Happy Valley is the nickname for the town State College in Pennsylvania (US), the hometown of American-Irish artist Eva O’Leary (b. 1989). The place long stood as the poster-child for a perfect suburban American life. A tranquil, comfortable and blissful place where life and work revolve around the renowned Penn State University and its popular football team, The Penn State Nittany Lions. The artist left Happy Valley at the age of 18, but the place has continued to haunt her work since. At first sight, her photographs paint a crisp and colourful portrait of an American town and its inhabitants. However, the almost violent acuity of the images simultaneously evokes a deep sense of unease.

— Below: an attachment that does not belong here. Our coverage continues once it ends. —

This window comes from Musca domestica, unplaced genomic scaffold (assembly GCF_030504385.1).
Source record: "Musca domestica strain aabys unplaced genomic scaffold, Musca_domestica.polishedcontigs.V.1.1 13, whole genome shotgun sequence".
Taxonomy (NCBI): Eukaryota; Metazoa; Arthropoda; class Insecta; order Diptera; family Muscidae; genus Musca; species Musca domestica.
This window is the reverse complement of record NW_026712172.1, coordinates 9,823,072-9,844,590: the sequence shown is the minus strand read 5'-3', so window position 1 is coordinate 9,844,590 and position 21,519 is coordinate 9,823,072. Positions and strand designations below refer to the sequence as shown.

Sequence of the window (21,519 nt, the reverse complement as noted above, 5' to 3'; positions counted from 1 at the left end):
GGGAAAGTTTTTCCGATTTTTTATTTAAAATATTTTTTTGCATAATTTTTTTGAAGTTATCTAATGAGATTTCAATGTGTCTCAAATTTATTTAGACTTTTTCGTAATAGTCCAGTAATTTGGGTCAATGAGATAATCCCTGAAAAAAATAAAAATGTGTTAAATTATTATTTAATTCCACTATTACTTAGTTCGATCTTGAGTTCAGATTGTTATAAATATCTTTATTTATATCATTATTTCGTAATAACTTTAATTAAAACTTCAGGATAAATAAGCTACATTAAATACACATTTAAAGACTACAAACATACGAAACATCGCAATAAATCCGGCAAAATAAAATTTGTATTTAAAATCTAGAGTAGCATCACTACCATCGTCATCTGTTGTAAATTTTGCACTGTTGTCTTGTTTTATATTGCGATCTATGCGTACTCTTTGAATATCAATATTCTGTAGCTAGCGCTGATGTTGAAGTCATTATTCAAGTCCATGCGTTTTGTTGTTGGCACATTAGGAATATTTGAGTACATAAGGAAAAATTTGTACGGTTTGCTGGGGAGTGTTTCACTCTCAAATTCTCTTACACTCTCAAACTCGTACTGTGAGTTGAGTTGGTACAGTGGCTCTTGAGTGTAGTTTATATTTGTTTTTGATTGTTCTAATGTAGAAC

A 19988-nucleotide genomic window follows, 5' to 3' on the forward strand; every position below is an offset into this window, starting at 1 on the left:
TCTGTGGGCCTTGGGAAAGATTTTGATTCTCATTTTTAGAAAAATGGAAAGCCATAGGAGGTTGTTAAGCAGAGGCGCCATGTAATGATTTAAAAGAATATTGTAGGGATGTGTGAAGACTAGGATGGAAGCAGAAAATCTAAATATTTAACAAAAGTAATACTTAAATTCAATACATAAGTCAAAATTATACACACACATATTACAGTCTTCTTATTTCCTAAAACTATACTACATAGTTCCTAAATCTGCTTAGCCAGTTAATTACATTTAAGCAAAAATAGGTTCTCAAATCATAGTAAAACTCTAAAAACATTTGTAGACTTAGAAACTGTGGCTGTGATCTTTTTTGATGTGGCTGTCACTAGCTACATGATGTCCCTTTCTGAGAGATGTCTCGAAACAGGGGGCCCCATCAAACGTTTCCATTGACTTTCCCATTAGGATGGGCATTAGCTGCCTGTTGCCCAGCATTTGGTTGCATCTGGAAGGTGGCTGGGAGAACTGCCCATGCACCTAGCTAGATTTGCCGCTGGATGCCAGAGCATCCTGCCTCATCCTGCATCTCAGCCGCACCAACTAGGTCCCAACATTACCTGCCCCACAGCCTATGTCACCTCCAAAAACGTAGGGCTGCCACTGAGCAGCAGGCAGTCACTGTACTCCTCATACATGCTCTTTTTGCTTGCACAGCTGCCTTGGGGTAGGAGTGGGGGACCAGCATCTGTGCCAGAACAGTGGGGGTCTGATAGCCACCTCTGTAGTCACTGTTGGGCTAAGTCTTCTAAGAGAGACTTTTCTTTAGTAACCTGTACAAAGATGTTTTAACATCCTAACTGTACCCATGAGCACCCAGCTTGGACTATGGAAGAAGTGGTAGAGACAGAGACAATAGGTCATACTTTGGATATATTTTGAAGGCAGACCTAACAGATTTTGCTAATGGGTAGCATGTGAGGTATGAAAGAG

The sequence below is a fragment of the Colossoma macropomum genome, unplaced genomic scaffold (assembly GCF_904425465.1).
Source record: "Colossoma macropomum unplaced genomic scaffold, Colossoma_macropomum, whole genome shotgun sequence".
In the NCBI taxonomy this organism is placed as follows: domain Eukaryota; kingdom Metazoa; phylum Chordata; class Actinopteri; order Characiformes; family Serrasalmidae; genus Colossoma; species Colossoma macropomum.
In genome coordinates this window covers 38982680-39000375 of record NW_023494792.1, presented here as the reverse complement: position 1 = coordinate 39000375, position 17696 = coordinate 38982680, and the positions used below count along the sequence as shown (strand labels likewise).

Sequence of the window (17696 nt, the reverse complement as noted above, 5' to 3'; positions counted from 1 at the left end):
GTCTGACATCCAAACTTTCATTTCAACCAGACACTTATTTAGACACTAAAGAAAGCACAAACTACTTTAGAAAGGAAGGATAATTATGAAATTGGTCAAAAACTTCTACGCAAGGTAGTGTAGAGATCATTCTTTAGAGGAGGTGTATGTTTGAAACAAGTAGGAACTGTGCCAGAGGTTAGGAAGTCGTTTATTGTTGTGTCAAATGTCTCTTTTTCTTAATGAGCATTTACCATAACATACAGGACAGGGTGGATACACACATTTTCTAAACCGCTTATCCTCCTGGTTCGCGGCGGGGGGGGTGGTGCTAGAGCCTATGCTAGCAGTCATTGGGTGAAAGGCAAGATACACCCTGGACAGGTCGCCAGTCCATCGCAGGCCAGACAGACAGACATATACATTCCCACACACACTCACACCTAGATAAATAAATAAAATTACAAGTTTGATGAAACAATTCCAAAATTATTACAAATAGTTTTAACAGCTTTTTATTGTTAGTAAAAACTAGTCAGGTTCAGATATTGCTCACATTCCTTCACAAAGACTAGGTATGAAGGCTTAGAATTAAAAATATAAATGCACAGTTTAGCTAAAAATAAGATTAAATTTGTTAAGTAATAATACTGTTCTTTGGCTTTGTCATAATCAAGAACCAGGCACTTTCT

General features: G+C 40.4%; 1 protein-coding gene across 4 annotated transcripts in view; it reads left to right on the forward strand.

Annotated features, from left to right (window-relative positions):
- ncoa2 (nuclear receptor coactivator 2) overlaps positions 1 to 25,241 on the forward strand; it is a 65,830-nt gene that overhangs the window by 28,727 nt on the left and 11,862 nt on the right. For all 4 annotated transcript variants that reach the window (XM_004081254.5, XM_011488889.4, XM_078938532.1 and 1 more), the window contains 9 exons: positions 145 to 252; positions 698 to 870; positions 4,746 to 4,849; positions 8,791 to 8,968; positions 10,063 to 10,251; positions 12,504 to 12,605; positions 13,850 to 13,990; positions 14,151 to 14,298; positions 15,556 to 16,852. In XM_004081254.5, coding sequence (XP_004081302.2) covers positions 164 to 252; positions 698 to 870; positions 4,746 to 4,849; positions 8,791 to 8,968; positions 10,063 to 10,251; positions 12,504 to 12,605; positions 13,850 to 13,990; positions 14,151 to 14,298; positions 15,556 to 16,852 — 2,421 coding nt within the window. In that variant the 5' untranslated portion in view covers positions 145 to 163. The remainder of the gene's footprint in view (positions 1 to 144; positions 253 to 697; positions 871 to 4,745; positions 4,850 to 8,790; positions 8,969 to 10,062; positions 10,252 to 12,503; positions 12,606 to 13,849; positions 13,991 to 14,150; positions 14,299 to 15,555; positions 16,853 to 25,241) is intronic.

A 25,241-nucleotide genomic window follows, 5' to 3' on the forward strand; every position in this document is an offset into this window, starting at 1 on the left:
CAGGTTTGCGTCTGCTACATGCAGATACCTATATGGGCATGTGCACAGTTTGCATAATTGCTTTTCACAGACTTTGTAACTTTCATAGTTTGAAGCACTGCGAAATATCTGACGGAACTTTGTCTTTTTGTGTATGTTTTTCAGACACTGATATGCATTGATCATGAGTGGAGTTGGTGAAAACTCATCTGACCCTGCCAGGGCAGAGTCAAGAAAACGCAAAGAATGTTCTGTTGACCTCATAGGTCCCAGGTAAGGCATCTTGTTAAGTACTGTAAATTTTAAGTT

In O’Leary’s Happy Valley no-one ever seems to age. The faces of its inhabitants appear in porcelain masks, suspended in eternal youthfulness. Their portraits are anonymous and archetypical, what lies behind the façade (Anger? Sadness? Repressed violence?)remains trapped in the frame. Each image presents a moment of everlasting suspension that is at once seductive and terrifying. The charade goes awry once we realize that beneath the exterior not everything is what it seems.